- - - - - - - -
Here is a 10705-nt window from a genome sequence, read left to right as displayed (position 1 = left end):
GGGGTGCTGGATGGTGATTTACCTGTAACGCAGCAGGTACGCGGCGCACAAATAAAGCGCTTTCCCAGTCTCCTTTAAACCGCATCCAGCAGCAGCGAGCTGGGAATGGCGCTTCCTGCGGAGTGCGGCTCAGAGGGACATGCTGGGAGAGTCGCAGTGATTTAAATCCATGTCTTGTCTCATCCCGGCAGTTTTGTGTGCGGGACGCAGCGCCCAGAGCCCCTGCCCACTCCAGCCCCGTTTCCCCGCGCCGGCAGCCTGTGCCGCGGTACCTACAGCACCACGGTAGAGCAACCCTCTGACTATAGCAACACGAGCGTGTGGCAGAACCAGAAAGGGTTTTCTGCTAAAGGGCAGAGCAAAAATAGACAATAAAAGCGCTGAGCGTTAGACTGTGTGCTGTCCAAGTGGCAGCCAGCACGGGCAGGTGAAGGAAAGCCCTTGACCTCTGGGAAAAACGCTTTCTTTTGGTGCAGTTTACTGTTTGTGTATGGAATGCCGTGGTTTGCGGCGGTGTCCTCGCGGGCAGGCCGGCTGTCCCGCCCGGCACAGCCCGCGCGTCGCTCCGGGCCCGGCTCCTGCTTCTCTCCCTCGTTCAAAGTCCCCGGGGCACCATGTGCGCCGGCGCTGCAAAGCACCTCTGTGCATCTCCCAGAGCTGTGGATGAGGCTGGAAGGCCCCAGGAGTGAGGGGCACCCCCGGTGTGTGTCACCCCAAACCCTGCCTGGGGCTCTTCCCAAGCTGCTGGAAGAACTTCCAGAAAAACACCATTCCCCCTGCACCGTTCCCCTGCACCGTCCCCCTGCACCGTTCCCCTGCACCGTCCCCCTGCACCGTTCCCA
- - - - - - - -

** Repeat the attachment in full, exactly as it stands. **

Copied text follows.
Here is a 10705-nt window from a genome sequence, read left to right as displayed (position 1 = left end):
GGGGTGCTGGATGGTGATTTACCTGTAACGCAGCAGGTACGCGGCGCACAAATAAAGCGCTTTCCCAGTCTCCTTTAAACCGCATCCAGCAGCAGCGAGCTGGGAATGGCGCTTCCTGCGGAGTGCGGCTCAGAGGGACATGCTGGGAGAGTCGCAGTGATTTAAATCCATGTCTTGTCTCATCCCGGCAGTTTTGTGTGCGGGACGCAGCGCCCAGAGCCCCTGCCCACTCCAGCCCCGTTTCCCCGCGCCGGCAGCCTGTGCCGCGGTACCTACAGCACCACGGTAGAGCAACCCTCTGACTATAGCAACACGAGCGTGTGGCAGAACCAGAAAGGGTTTTCTGCTAAAGGGCAGAGCAAAAATAGACAATAAAAGCGCTGAGCGTTAGACTGTGTGCTGTCCAAGTGGCAGCCAGCACGGGCAGGTGAAGGAAAGCCCTTGACCTCTGGGAAAAACGCTTTCTTTTGGTGCAGTTTACTGTTTGTGTATGGAATGCCGTGGTTTGCGGCGGTGTCCTCGCGGGCAGGCCGGCTGTCCCGCCCGGCACAGCCCGCGCGTCGCTCCGGGCCCGGCTCCTGCTTCTCTCCCTCGTTCAAAGTCCCCGGGGCACCATGTGCGCCGGCGCTGCAAAGCACCTCTGTGCATCTCCCAGAGCTGTGGATGAGGCTGGAAGGCCCCAGGAGTGAGGGGCACCCCCGGTGTGTGTCACCCCAAACCCTGCCTGGGGCTCTTCCCAAGCTGCTGGAAGAACTTCCAGAAAAACACCATTCCCCCTGCACCGTTCCCCTGCACCGTCCCCCTGCACCGTTCCCCTGCACCGTCCCCCTGCACCGTTCCCA